Term Limits -- City of Tampa Charter Amendments
By WAYNE WASHINGTON
© St. Petersburg Times, published November 1, 2000
Voters imposed term limits for the mayor of Tampa and City Council members in 1983. A statewide vote nine years later reaffirmed that position for the House and Senate.
Two terms is enough, voters said.
But two votes apparently isn't. For the third time in 20 years, Tampa voters will get an opportunity to decide if the mayor and City Council should be limited to two terms.
Tampa voters will be faced with separate amendments on Tuesday's ballot.
Council members and the mayor are now limited to two four-year terms. Council members can get around that by switching from a district seat to a citywide position, and vice versa. Four of the council's seven members represent specific districts; three are elected on a citywide basis, as is the mayor.
Referendum supporters, however, were not thinking of the council when they pushed for this proposal to be on the ballot.
They had one person in mind: Mayor Dick Greco. He will have to leave office in three years if the referendum does not pass. Greco's popularity is on the line: Will voters put aside their love of term limits to keep him in office?
Greco, who has been elected mayor four times, opposes term limits but refuses to commit to a fifth term if they are overturned. He also refuses to lead the campaign.
His friends hope he will run again, and they want the path cleared just in case.
"It's the only office in a true sense that has term limits," said Joe Voskerichian, an old friend of Greco's who is leading the campaign to overturn term limits. Since council members can switch districts, Voskerichian argues, they are not truly limited.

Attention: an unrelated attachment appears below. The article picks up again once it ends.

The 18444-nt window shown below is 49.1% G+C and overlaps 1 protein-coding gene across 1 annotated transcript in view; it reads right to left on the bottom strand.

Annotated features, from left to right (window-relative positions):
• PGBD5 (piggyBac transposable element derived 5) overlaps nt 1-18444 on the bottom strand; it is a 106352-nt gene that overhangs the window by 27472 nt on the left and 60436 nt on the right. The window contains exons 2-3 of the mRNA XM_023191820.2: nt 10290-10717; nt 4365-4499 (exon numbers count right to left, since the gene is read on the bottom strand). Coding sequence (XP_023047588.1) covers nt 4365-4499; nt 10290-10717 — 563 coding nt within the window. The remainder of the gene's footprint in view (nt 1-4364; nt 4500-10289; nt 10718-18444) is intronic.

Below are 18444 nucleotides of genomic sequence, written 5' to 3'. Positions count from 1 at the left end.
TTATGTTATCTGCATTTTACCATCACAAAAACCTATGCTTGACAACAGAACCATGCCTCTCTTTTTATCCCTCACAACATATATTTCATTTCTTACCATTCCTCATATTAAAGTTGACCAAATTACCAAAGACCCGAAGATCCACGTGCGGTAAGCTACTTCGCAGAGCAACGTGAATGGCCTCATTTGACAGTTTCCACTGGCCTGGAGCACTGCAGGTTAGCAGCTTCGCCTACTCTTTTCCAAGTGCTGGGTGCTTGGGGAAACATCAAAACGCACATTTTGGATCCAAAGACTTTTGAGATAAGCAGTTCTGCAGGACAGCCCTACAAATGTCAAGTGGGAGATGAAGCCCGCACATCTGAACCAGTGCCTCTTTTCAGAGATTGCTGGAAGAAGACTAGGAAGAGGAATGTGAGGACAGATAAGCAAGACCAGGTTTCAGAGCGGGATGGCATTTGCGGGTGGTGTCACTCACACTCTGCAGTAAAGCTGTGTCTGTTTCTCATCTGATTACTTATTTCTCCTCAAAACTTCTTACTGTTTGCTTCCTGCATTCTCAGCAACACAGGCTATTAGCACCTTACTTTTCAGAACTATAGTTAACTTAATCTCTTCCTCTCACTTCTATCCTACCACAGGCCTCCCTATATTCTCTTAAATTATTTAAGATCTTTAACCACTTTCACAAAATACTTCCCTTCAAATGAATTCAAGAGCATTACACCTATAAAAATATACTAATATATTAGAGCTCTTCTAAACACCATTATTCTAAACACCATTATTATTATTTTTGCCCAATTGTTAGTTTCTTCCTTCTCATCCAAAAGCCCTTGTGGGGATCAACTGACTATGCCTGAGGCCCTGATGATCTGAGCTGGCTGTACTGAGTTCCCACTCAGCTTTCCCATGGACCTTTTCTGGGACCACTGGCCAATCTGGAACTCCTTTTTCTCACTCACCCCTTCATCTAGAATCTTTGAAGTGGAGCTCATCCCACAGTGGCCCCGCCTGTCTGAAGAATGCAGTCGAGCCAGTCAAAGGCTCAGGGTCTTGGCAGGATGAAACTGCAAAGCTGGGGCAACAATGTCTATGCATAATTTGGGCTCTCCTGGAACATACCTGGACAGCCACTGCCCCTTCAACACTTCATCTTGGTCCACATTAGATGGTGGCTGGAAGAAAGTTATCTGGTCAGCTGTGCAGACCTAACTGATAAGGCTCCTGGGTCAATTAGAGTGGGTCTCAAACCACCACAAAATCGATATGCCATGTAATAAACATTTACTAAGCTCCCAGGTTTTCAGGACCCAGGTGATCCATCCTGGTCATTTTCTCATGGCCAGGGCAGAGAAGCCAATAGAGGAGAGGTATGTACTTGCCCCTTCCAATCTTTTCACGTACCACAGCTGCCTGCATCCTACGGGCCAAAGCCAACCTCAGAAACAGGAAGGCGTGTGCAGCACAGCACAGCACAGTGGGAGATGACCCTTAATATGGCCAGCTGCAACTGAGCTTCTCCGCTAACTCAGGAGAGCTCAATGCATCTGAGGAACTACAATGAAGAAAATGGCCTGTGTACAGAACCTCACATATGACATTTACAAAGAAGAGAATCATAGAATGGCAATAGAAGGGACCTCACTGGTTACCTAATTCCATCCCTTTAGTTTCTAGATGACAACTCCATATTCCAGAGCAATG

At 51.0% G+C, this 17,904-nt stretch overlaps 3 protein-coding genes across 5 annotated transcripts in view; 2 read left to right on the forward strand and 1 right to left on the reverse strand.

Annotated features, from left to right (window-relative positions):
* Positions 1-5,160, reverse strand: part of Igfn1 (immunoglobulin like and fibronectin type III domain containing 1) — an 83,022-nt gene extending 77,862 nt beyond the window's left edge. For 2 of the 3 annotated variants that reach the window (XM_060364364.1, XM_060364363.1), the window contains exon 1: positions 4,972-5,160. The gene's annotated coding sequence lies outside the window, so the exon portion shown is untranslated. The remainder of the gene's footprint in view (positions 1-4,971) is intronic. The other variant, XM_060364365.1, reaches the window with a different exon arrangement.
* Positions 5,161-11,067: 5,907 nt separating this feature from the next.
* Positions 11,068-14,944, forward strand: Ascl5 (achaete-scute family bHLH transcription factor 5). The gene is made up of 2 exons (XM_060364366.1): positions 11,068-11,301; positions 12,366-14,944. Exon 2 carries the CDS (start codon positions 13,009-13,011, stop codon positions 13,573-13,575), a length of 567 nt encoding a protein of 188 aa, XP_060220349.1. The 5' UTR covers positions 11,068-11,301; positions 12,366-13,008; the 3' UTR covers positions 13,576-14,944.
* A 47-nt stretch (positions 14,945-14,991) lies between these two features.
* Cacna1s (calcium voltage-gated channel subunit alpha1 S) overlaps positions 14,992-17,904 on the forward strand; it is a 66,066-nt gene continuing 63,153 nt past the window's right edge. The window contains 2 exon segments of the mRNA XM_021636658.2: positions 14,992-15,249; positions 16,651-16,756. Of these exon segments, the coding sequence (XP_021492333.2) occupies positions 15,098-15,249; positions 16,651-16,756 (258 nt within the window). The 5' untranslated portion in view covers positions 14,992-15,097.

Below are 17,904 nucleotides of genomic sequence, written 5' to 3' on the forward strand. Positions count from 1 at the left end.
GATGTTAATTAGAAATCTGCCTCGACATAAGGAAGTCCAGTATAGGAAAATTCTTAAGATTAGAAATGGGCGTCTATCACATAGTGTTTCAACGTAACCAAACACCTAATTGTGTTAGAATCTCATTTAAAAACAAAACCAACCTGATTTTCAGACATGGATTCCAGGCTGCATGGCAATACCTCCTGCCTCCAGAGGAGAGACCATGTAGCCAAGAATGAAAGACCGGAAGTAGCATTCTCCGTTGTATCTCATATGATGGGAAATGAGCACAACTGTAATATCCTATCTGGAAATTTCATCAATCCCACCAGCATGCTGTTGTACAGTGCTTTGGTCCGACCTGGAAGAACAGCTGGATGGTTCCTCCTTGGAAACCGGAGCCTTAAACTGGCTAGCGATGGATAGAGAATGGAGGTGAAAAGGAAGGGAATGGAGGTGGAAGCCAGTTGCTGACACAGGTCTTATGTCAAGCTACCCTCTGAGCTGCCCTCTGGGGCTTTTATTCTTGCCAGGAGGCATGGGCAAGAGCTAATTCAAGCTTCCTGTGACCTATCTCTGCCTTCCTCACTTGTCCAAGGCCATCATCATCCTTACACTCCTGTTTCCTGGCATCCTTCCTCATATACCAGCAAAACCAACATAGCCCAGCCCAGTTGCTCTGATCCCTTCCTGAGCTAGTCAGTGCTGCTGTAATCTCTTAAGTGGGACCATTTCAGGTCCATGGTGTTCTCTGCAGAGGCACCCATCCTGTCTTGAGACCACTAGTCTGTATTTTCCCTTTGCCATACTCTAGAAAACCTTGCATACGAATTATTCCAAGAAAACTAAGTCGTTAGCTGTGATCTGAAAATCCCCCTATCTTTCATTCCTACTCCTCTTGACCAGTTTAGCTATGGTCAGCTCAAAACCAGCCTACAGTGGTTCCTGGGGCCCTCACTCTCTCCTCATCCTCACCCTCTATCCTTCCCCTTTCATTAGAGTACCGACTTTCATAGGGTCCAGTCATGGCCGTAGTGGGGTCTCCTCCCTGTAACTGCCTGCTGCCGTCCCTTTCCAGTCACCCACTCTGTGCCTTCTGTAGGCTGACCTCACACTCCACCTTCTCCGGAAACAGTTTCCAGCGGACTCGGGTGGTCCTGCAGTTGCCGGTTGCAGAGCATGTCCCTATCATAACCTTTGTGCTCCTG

The group could spend as much at $50,000 campaigning against term limits, which Voskerichian said voters approved before seeing the progress of the Greco administration.
But those opposed to overturning term limits say the amendment shouldn't be changed for the sake of one man.
"To repeal them now would be a direct affront to what the voters decided," said Bob Buckhorn, a council member who has made no secret of his interest in running for mayor in 2003. "If you can't do the job in eight years, someone else ought to be given an opportunity."
The Hillsborough Democratic Party opposes the the referendum, said local party chairman Mike Scionti.
Scionti said he once opposed term limits but has changed his mind.
"The more people that get a chance to participate in the government, the better," Scionti said.
ON THE BALLOT
Tampa residents will vote yes or no to the following questions:
AMENDMENT NO. 1: Shall the amendment to the Revised Charter of the City of Tampa of 1975, as amended, eliminating term limits for the Mayor, as set out and proposed by City of Tampa Ordinance No. 2000-160, be ratified and approved?
AMENDMENT NO. 2: Shall the amendment to the Revised Charter of the City of Tampa of 1975, as amended, eliminating term limits for members of the City Council, as set out and proposed by City of Tampa Ordinance No. 2000-161, be ratified and approved?
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